With unemployment rates at record lows, the number of people who have gone on strike in the U.S. has soared.
The number of striking workers ballooned to nearly 500,000 in 2018, up from about 25,000 in 2017, according to the Bureau of Labor Statistics. This is the largest number of people who have walked out on work since the mid-1980s.
As employment numbers have rapidly risen over the 10-year expansion, wages have struggled to keep up. And as the labor market tightens, workers are becoming more confident about striking for better salaries and benefits.
In September, workers for General Motors walked out in what has now become the company's longest strike in decades. The strike began after the auto manufacturer could not reach a contract agreement with labor union United Auto Workers. The walkout is estimated to have cost General Motors upwards of $2 billion, according to Bank of America.
Not only are people striking, but the number of people who have voluntarily quit their job, which can be viewed as a measure of job market confidence, hit an all-time high in July. The percentage of striking workers in the total workforce is currently at about 0.3%, compared with 0.4% in the mid-1980s.
Workers are feeling left behind in the expansion. As the gap between executive salaries and worker pay expands, more people are becoming discontent. In the recovery, corporate profits stabilized long before household income, acting as a spark for the surge in strikes, according to The New York Times, which was the first to report on this data.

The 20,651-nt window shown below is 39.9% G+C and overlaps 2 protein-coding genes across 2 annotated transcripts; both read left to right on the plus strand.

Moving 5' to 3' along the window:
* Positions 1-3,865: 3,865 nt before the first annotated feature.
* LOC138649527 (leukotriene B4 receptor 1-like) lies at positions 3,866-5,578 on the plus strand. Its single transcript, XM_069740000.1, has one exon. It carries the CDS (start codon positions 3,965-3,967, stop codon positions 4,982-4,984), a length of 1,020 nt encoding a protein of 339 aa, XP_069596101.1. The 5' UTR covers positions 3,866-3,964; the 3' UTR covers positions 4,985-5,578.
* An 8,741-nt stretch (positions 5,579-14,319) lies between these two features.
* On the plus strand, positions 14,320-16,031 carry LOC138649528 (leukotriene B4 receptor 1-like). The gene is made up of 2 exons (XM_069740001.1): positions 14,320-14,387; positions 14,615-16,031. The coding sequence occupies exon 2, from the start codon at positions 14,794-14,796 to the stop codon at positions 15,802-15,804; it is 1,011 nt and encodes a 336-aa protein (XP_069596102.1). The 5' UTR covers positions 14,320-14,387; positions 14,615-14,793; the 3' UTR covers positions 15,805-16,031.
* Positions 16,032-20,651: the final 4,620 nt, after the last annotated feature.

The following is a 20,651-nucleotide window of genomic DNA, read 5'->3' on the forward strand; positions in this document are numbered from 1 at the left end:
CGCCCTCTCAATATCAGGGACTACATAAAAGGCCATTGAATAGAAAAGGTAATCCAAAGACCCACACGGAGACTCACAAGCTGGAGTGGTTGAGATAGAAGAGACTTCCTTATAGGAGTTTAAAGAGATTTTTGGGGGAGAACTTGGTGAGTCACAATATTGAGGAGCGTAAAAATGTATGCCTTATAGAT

General Motors workers aren't the only ones walking out on the job. About 3,500 Mack Truck employees, who are also UAW members, are currently striking across three states for the first time in 35 years over their contracts. The union is seeking better contract terms on issues ranging from wage increases and holiday schedules to health care coverage and retirement benefits.
Among other notable actions, Chicago public school teachers are in their third day of a strike, demanding higher salaries, better benefits and more resources for the classroom. The strike has effectively canceled classes for approximately 361,000 students.
Leading up to the 2020 presidential election, worker pay and employee benefits have been a central campaign point for a growing number of politicians, including Sens. Elizabeth Warren, D-Mass., and Bernie Sanders, I-Vt. In August, CEOs from nearly 200 companies said shareholders should no longer be the main focus of businesses and that companies should be focusing more on investing in stakeholders such as employees and customers.